06 October 2012

‘Glee’-nalysis: Relationship Troubles

Alone together.
This and all screen caps from the indispensable AfterElton.com.

Watching Glee on a regular basis is a lot like having a difficult boyfriend, I have decided. Just listen to the way people complain about the show! (But change the pronouns a little.)

“He’s so cute and fun!” “His mood swings are driving me crazy! It’s like I don’t know who’s going to show up for our next date!” “He really knows how to make me laugh.” “His taste in music is so variable. I mean — rap? It really doesn’t work for him.” “Either he’s got amnesia or he’s got ADHD. He can’t stick to any subject.” “He can be really naïve, and he really doesn’t know how to make good use of his assets — if you know what I mean.”

And then of course consider how so many people brag about having broken up with Glee. “Oh, are you still watching that? I gave it up ages ago — I outgrew it.”

But breaking up is hard to do. Glee ended its back-to-school mini-season with one of its smartest, most deeply felt episodes yet — and the subject was breakups. Even as it sometimes felt I was watching Invasion of the ‘Glee’-Snatchers (“Where did this wonderful show come from?”), “Breakups” built on preexisting strengths, even to the novel extent of remembering prior episodes, and pointed to ways in which this season’s almost maddening Lima/New York split might actually work.

Heather Morris as Brittany S. Pearce.
What started as a dance turned into a joke that turned into an emotionally powerful story.

The first thing we have to understand is that Lima, Ohio, is blessed both with a first-rate train station that links directly to New York City (as witnessed by Rachel’s departure at the end of last season) and with a major airport served by airlines offering really, really cheap last-minute fares both to New York and to Los Angeles. This will help to link the multi-city plots in future.

But as we welcome the potential benefits, please note that they do come with a price tag, in the form of suspension of disbelief. Not only must we believe that Finn, Blaine, and Rachel could simply zip back and forth at will, or that Kurt could leave Lima a single day after deciding to give New York a whirl, but also that Puck could fly in from California for a surprise meeting with the half-brother he’s never heard of, stay for five minutes, and then leave again.

Presumably Mr. Schuester paid for this. On a teacher’s salary. Which is totally believable because my high-school teachers were always buying me plane tickets. As I’m sure your teachers did for you.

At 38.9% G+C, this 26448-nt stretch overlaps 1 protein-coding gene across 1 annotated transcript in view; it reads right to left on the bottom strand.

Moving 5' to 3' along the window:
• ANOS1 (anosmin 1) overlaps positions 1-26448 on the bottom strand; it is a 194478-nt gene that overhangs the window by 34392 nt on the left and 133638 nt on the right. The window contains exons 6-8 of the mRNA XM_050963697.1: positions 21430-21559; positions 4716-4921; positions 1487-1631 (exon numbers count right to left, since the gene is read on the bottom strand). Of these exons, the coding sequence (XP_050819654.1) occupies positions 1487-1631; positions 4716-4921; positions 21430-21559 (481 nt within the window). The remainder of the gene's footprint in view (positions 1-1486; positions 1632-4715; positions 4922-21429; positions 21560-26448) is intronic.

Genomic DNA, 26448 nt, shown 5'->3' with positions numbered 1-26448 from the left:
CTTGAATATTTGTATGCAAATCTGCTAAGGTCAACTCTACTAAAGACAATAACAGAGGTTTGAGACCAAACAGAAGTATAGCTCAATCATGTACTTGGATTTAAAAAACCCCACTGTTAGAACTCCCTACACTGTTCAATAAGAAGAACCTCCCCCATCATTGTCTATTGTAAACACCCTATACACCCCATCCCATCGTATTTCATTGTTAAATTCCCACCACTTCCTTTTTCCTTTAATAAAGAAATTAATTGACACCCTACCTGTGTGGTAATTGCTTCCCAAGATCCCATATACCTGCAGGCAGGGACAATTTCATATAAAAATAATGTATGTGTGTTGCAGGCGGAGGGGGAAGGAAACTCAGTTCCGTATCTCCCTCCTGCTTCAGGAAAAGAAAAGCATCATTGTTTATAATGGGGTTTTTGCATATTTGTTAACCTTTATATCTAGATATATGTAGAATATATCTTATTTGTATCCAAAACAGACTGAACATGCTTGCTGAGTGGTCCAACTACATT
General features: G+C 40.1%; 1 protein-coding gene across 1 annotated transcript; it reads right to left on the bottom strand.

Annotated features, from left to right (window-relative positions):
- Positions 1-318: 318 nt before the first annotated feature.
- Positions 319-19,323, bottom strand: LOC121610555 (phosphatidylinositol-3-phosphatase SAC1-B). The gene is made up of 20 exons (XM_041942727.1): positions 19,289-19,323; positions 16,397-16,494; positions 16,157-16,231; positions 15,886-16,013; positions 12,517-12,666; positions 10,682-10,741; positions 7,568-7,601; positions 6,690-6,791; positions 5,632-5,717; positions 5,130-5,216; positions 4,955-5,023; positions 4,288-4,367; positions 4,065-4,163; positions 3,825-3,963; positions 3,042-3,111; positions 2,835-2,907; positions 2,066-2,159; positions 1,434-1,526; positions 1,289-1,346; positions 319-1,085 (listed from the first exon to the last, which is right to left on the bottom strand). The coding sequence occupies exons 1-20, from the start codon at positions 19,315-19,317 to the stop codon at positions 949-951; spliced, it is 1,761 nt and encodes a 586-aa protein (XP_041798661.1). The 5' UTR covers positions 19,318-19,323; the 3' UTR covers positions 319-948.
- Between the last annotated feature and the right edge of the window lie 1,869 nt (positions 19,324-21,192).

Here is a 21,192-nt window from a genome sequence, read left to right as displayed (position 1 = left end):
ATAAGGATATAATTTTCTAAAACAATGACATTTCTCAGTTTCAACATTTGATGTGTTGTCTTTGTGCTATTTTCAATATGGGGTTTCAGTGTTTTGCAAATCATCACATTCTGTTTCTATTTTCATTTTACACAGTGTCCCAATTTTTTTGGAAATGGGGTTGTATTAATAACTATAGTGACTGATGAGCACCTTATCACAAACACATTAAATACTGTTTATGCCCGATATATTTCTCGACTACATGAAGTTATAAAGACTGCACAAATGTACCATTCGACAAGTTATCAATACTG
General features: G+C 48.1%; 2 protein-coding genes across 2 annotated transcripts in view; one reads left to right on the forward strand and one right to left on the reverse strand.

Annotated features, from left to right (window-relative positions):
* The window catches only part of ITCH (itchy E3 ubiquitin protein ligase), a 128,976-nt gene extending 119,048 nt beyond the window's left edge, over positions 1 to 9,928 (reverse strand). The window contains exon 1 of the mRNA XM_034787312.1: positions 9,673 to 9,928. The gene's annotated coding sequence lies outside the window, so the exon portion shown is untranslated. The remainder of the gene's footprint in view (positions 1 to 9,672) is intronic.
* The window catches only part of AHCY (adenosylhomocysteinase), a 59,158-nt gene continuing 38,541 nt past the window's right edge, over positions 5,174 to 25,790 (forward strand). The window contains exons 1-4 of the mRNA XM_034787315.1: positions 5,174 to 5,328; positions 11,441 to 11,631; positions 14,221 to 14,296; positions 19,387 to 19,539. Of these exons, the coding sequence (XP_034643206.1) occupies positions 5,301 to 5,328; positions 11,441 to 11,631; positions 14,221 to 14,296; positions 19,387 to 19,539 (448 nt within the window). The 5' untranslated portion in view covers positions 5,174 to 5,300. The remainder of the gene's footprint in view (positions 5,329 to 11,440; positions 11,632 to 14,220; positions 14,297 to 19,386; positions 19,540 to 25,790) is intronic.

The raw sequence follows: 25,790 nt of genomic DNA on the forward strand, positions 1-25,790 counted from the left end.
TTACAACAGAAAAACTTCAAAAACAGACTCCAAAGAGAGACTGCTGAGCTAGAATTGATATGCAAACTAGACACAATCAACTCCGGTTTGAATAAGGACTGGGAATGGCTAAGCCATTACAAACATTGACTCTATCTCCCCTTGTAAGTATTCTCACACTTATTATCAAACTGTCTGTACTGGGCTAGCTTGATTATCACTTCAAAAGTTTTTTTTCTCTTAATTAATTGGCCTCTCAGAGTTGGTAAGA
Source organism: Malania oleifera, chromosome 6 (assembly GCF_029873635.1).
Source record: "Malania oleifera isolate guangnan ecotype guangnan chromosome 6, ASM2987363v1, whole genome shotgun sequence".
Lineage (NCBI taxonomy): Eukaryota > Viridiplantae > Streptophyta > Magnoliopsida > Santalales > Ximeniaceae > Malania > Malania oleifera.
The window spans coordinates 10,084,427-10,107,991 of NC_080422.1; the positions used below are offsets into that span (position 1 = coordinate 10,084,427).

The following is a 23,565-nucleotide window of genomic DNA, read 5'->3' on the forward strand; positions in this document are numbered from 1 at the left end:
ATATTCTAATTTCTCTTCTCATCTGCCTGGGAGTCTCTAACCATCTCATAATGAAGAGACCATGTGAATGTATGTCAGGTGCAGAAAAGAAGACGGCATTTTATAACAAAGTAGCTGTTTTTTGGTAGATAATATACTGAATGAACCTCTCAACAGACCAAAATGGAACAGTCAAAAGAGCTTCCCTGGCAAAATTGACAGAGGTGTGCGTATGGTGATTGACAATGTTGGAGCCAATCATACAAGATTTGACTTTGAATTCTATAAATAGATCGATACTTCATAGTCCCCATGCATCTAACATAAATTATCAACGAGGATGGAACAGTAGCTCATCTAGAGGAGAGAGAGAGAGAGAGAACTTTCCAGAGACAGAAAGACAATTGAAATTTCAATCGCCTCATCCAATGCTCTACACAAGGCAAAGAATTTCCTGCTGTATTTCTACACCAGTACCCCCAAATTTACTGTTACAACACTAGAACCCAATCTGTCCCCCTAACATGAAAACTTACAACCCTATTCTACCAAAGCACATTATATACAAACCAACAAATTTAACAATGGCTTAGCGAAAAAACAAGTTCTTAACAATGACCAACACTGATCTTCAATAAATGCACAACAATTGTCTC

There have been token acknowledgments that our Lima lovelies are freakishly adept at finding cheap fares, just as there have been other acknowledgments that Kurt and Rachel’s vast New York apartment is “in a sketchy neighborhood,” so that we know the kids aren’t suddenly millionaires. But it’s more plausible to think that Santana simply drives home from Kentucky on weekends, as this week we learned that she’s been doing just that.

Acting! Naya Rivera, brilliant as Santana.

Nevertheless, poor Brittany feels left behind, to the point that she’s joined a club dedicated to the Christian apocalyptic Left Behind novels. Running the club is new head cheerleader Kitty, not with a whip but with an arsenal of Bitch Goddess behavior that makes her this season’s heir to the crown sometimes worn by Quinn, and sometimes by Santana. Because we really, really don’t like cheerleaders. (Except in Bring It On: The Musical.)

And since motherhood has taken much of the bite out of Sue Sylvester, we have a New Sue in the form of Cassandra July, Rachel’s pitiless dance teacher at NYADA. She has the advantages of being better motivated and less irrational than Sue (remember the David Bowie disguise?), and she’s played by Kate Hudson, but thus far I find her meanness too monotonous. With little to do but victimize Rachel, she’s one of the principal victims of the show’s bipolar “focus” this season.

Likewise Kitty’s primary nemesis, a new student named Marley (Melissa Benoist), whose freshness and singing I like. Here, too, the constant Lima/New York back-and-forthing means that her character remains largely undeveloped: she’s just a nice girl from the wrong side of the tracks. Likewise Unique (Alex Newell), a transgender student introduced last season, who sings like a powerhouse but has thus far been given little else to do.